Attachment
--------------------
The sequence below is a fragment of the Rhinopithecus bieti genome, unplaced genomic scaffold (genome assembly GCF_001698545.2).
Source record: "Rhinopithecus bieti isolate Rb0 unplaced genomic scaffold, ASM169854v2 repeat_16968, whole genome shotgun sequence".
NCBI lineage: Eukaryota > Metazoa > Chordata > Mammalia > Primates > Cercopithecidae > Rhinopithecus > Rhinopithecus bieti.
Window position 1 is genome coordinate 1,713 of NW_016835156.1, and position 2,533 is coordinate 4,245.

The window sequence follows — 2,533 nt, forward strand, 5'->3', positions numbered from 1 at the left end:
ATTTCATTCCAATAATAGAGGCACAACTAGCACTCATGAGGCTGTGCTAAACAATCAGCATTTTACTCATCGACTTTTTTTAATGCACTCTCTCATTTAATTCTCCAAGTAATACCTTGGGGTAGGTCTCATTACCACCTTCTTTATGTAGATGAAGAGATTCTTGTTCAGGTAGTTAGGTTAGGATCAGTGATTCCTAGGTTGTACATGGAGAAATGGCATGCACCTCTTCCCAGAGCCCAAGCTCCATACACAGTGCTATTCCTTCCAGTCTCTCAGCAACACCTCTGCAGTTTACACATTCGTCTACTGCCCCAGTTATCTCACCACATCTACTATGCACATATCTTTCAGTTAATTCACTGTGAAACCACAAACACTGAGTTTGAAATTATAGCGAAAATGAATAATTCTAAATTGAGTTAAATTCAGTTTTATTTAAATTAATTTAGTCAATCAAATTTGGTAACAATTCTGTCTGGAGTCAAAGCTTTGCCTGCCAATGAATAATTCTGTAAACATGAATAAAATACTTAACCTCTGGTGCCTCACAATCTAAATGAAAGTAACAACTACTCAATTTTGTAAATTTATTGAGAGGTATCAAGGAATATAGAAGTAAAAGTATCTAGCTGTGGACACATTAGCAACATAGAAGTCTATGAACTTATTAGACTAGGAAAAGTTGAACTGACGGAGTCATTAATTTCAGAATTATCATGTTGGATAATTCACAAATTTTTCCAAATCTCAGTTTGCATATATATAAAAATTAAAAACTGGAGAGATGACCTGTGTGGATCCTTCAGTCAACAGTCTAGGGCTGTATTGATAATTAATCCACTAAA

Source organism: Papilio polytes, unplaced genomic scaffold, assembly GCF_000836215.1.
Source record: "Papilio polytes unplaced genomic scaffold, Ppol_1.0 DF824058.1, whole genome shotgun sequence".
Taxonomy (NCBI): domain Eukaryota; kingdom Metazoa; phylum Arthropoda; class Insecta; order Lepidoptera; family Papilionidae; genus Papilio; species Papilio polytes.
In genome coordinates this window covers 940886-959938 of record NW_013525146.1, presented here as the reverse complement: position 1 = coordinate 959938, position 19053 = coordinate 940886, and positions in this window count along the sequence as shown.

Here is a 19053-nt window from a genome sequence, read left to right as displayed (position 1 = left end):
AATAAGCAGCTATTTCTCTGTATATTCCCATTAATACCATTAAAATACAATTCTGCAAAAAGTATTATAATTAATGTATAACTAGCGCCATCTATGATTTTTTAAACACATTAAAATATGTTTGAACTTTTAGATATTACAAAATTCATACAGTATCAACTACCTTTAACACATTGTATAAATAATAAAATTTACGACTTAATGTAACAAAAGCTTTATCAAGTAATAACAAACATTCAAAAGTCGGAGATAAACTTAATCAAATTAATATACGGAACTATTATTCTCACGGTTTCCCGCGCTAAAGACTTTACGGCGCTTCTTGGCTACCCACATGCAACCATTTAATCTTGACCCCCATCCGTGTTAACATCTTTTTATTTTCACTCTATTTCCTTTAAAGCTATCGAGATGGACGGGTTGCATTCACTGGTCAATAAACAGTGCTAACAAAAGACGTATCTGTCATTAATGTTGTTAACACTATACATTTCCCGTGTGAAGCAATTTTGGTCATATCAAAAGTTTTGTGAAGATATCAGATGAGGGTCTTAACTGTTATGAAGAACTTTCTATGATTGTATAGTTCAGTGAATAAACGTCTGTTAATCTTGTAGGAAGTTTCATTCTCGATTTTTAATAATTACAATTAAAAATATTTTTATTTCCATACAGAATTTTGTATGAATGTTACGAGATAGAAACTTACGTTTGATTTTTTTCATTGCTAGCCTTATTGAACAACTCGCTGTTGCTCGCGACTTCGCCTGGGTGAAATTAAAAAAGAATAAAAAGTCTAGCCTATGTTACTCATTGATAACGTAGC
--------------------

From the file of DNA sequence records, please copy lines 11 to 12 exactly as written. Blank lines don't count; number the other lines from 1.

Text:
Here is a 19053-nt window from a genome sequence, read left to right as displayed (position 1 = left end):
AATAAGCAGCTATTTCTCTGTATATTCCCATTAATACCATTAAAATACAATTCTGCAAAAAGTATTATAATTAATGTATAACTAGCGCCATCTATGATTTTTTAAACACATTAAAATATGTTTGAACTTTTAGATATTACAAAATTCATACAGTATCAACTACCTTTAACACATTGTATAAATAATAAAATTTACGACTTAATGTAACAAAAGCTTTATCAAGTAATAACAAACATTCAAAAGTCGGAGATAAACTTAATCAAATTAATATACGGAACTATTATTCTCACGGTTTCCCGCGCTAAAGACTTTACGGCGCTTCTTGGCTACCCACATGCAACCATTTAATCTTGACCCCCATCCGTGTTAACATCTTTTTATTTTCACTCTATTTCCTTTAAAGCTATCGAGATGGACGGGTTGCATTCACTGGTCAATAAACAGTGCTAACAAAAGACGTATCTGTCATTAATGTTGTTAACACTATACATTTCCCGTGTGAAGCAATTTTGGTCATATCAAAAGTTTTGTGAAGATATCAGATGAGGGTCTTAACTGTTATGAAGAACTTTCTATGATTGTATAGTTCAGTGAATAAACGTCTGTTAATCTTGTAGGAAGTTTCATTCTCGATTTTTAATAATTACAATTAAAAATATTTTTATTTCCATACAGAATTTTGTATGAATGTTACGAGATAGAAACTTACGTTTGATTTTTTTCATTGCTAGCCTTATTGAACAACTCGCTGTTGCTCGCGACTTCGCCTGGGTGAAATTAAAAAAGAATAAAAAGTCTAGCCTATGTTACTCATTGATAACGTAGC